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"Decidedly not," was my remark.
"There is one point, however, on which I
am curious. I cannot sufficiently admire the
singularity of your discovery, but I am at
a loss to perceive its use."

"Oh, that I can easily explain," was his
reply. "Not only have I discovered the
ingredient which hardens the saponaceous
fluid, but I have invented a method of
blowing which enables me to enclose
whatever object I please within the precincts of
a bubble. Look here!"

He opened a cabinet, and showed me
a collection of humming-birds, butterflies,
statuettes, and other objects that are
commonly put under glass cases, each
enclosed in a hardened bubble. I acknowledged
that the invention was admirable.

"Yes," he said, "I think it is; and it
will soon go forth to the world as Bubblesworth's
patent. But I have not come to
that yet. Just sit for a few minutes in
that chair, while I prepare to astonish you
with an application of my principle."

I complied with his request, and he
slipped behind the chair. Presently I was
aware that there was something like a
medium between me and the surrounding
objects, and, throwing my head back,
perceived that Mr. Bubblesworth had actually
enclosed me in an enormous transparent
sphere, streaked with brilliant colours,
which resisted my touch as though it had
been of iron. I was manifestly a
prisoner, but the spherical wall of my prison
gradually receded till it was beyond the
reach of my outstretched hands. Soon
the gay prismatic colours that played in
streams around me began to assume definite
shapes; some of which apparently were
distant from me several miles, while others
were in my immediate vicinity.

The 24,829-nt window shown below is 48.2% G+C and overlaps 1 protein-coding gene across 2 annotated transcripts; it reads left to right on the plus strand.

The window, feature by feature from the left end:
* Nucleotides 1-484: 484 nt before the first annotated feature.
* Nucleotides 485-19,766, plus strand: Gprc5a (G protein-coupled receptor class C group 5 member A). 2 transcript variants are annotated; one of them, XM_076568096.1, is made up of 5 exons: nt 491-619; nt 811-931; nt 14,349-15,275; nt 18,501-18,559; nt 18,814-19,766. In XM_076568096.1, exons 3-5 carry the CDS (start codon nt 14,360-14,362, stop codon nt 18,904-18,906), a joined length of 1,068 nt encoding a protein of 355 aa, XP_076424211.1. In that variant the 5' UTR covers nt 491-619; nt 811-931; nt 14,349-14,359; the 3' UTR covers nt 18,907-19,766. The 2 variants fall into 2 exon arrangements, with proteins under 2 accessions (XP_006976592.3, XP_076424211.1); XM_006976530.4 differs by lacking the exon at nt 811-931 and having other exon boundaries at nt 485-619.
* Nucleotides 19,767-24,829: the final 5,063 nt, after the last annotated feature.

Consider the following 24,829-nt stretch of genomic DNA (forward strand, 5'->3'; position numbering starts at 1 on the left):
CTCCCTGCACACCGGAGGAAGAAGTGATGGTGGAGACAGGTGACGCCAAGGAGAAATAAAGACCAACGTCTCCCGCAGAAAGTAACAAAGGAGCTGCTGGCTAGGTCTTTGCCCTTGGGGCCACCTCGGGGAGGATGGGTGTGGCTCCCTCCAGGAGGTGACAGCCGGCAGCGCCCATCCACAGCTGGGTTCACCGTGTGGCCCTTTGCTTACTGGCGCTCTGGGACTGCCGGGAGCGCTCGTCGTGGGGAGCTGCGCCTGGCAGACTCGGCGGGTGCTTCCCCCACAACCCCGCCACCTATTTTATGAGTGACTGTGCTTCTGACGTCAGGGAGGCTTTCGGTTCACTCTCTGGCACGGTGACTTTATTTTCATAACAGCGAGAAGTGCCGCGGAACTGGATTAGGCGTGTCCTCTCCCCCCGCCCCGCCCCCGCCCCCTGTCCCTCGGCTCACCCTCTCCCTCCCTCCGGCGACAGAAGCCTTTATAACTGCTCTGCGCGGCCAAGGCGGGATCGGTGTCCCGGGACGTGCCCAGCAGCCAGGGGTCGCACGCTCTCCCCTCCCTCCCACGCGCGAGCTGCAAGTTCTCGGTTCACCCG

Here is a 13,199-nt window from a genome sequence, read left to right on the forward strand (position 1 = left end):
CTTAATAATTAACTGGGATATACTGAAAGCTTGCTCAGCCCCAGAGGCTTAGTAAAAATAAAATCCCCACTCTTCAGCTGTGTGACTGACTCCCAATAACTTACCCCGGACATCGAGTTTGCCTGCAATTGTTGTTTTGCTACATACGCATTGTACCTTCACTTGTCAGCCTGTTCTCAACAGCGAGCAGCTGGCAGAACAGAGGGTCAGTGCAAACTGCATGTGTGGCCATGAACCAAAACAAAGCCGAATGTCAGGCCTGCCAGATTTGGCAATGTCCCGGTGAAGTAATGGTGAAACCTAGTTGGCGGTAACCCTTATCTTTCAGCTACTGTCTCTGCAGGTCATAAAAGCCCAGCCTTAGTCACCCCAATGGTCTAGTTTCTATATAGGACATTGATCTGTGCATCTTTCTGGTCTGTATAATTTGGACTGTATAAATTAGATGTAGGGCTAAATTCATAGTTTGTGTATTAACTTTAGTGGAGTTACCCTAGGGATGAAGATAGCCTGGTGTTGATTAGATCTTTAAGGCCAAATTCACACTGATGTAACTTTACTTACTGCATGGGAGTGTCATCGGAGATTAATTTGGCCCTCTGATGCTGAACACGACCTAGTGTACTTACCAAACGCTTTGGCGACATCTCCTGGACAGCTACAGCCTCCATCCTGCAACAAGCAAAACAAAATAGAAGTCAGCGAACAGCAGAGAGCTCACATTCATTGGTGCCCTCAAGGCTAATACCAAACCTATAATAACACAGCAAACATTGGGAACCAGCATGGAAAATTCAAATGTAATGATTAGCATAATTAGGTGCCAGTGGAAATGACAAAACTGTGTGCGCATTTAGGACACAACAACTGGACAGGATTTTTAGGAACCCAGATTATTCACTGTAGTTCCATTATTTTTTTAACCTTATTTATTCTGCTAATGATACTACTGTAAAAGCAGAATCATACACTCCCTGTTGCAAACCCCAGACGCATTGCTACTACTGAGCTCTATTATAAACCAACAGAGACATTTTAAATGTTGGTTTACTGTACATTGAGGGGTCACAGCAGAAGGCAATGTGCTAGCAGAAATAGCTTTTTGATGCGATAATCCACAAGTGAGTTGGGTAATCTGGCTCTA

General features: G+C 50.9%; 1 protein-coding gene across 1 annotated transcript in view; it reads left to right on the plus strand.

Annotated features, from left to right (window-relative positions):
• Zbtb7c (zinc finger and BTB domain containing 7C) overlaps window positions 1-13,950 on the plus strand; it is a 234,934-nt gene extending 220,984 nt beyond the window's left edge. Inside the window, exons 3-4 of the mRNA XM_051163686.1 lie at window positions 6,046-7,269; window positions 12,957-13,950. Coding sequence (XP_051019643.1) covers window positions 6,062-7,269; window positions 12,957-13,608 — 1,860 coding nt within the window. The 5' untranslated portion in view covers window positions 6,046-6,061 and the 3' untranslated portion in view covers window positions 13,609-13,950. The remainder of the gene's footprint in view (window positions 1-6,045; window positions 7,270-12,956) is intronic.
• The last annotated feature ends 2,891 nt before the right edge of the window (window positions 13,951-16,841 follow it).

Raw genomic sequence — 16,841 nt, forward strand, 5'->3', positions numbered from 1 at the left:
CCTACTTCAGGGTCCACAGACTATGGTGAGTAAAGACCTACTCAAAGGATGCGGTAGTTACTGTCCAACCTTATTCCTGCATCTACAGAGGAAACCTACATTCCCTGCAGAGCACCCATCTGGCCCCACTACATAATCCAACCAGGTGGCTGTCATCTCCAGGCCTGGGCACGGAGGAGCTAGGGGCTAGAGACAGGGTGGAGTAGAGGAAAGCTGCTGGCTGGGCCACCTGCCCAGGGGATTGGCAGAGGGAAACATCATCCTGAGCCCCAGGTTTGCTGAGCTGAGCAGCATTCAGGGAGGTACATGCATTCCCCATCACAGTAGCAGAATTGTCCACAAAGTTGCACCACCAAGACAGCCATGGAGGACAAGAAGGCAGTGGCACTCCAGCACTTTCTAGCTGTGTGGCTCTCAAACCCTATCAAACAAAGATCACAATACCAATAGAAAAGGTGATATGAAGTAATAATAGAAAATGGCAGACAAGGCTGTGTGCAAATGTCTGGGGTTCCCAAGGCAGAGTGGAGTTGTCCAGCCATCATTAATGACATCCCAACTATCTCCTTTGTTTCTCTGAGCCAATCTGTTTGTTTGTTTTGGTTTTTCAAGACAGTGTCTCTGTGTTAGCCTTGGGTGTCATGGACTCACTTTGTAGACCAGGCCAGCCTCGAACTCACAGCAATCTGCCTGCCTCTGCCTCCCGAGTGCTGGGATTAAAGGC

I was standing near a neat whitewashed
cottage, in front of which, seated by a
table, on which stood a foaming jug, was a
jolly old gentleman, of the conventional
type, which we often find repeated in
engravings of the last century as the
embodiment of rural felicity in advanced
years. To sit alone smoking and drinking
all through a whole summer evening, with a
fat face that smiled benignantly upon
nothing, was long the summit of human
bliss in the eyes of many well-meaning
artists who wished to contrast the innocent
pleasures of the country with the riot and
dissipation of the town.

"This is an uncommonly pretty country,
sir," I observed to the ideal farmer.

"Yes, sir, it is," he replied, "though it
is so far from the station; and perhaps for
that very reason. Ah, there were no rail-
roads when I was a boy!"

"You came here young?" I asked.

"Came here? I was born here, in this
very house, and this very day is my
eightieth birthday."

I instinctively glanced upwards towards
the sky, as if to catch the face of Mr.
Bubblesworth, to whom I would willingly have
referred the doubts that arose in my mind.
But nothing was above me save the pure
azure. I could address no one but the old
gentleman himself.

"My question may appear very
ignorant, sir," I said, "but what county is

"This," he answered, "is Soapshire, on
the borders of Bubblesex."

I discovered at once the etymological
origin of these strange names; but still
I scarcely durst trust my ears. "I have
heard," I said, "of Shropshire and

"Have you?" interrupted the old
gentleman; "that's more than I have. Maybe
you have travelled in foreign parts. However,
this is Soapshire, and if you cross the
river you see yonder, you'll find yourself in

odd names! Not only was I still
somehow in the old world, but there was
a slight connecting link between me and
my immediate neighbours.

"Did you ever go to any church in
Thughamptonshire?" I asked.

"Not very often; but I have done such
a thing," was the reply.

"Ha! and in the course of his sermon,
did the minister make any mention ofof

"No; I can't say as he didleastways,
while I was awake. But I tell you what.
In the churchyard of Thugton, which is
the chief market-town, there is a little hill
or mound like, which they call Bony-
Barrow; and the story goes that a great
many butcher-boys are buried there who
were sacrificed by the Druids, as they
call them, in the days of the ancient

"Ha!" I exclaimed, with intense

"A very curious thing that barrow.
Some men who were digging there some
twenty years ago found a stone figure of a
woman with a lot of hands, and you may
see it now in Thugton Museum. But it is
getting dusk. I think I may as well send
up my fire-balloon."